Cystic Fibrosis

Cystic Fibrosis (CF) is a genetic disorder that primarily affects the lungs, but can also affect the pancreas, liver, kidneys, and intestines. CF is one of the most common diseases passed on from parent to child. Because CF is recessive, someone diagnosed with CF would have to receive the gene from each parent. People born with only a single CF gene are called carriers, and do not have the disease. The gene for CF also contains mutations, more than 17,000 in fact. Genetic testing can help to screen for common CF mutations, but not all of them.

There are over 30,000 patients with CF in the United States, and more than 70,000 worldwide. Approximately 1,000 new diagnoses of CF occur each year, and over 75% of patients are diagnosed by the age of 2. Many different factors, such as age of diagnosis, can affect an individual’s health and the course of the disease. At the center of any treatment is combatting the sticky mucous produced by CF patients. There are a number of different treatments available. Advances in CF treatments have made it possible for patients to live healthy, vibrant lives.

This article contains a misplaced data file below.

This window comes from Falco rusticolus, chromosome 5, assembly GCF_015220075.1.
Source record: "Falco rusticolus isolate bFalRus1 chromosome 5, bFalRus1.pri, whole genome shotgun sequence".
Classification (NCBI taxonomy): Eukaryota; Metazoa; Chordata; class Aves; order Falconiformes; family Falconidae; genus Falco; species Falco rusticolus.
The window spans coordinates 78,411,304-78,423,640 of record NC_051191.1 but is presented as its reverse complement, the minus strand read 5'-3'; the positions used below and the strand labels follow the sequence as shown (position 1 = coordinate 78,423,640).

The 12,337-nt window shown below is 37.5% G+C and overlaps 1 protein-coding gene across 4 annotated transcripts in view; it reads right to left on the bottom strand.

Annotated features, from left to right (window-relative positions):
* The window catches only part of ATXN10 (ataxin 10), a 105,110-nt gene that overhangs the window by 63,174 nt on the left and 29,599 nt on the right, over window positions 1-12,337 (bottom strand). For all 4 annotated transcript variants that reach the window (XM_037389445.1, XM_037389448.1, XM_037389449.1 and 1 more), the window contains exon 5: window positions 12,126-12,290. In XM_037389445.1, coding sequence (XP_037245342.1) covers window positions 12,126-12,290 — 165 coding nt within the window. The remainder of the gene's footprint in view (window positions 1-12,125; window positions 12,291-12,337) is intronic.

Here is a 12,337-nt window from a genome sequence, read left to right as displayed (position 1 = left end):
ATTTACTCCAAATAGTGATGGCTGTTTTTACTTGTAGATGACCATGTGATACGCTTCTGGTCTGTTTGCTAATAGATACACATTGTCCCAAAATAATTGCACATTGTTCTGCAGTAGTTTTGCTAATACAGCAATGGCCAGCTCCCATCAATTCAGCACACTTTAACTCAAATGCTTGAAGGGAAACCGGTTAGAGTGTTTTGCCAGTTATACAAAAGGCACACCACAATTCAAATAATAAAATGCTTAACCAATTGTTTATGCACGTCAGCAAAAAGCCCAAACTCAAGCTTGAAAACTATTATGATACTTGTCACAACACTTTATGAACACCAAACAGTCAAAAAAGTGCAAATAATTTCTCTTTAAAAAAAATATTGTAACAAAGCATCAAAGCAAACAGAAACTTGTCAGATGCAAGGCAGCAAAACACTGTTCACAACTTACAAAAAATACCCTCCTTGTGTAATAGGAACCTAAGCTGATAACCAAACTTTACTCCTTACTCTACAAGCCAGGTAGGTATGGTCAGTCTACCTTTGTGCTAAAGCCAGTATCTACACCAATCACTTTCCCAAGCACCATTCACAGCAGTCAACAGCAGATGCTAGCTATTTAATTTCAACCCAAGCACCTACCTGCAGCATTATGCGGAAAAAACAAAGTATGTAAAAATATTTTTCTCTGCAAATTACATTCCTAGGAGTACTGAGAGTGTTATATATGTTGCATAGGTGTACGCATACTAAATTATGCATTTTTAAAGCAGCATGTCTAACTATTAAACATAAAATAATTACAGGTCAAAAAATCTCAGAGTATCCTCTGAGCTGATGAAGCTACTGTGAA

What are possible symptoms of Cystic Fibrosis?

Patients may have some or all of the following symptoms to various degrees:

  • Poor growth
  • Fatty stool
  • Clubbing of the fingers and toes
  • Infertility (male patients)
  • Very salty-tasting skin
  • Persistent coughing, at times with phlegm
  • Frequent lung infections including sinus infections, pneumonia, or bronchitis
  • Wheezing or shortness of breath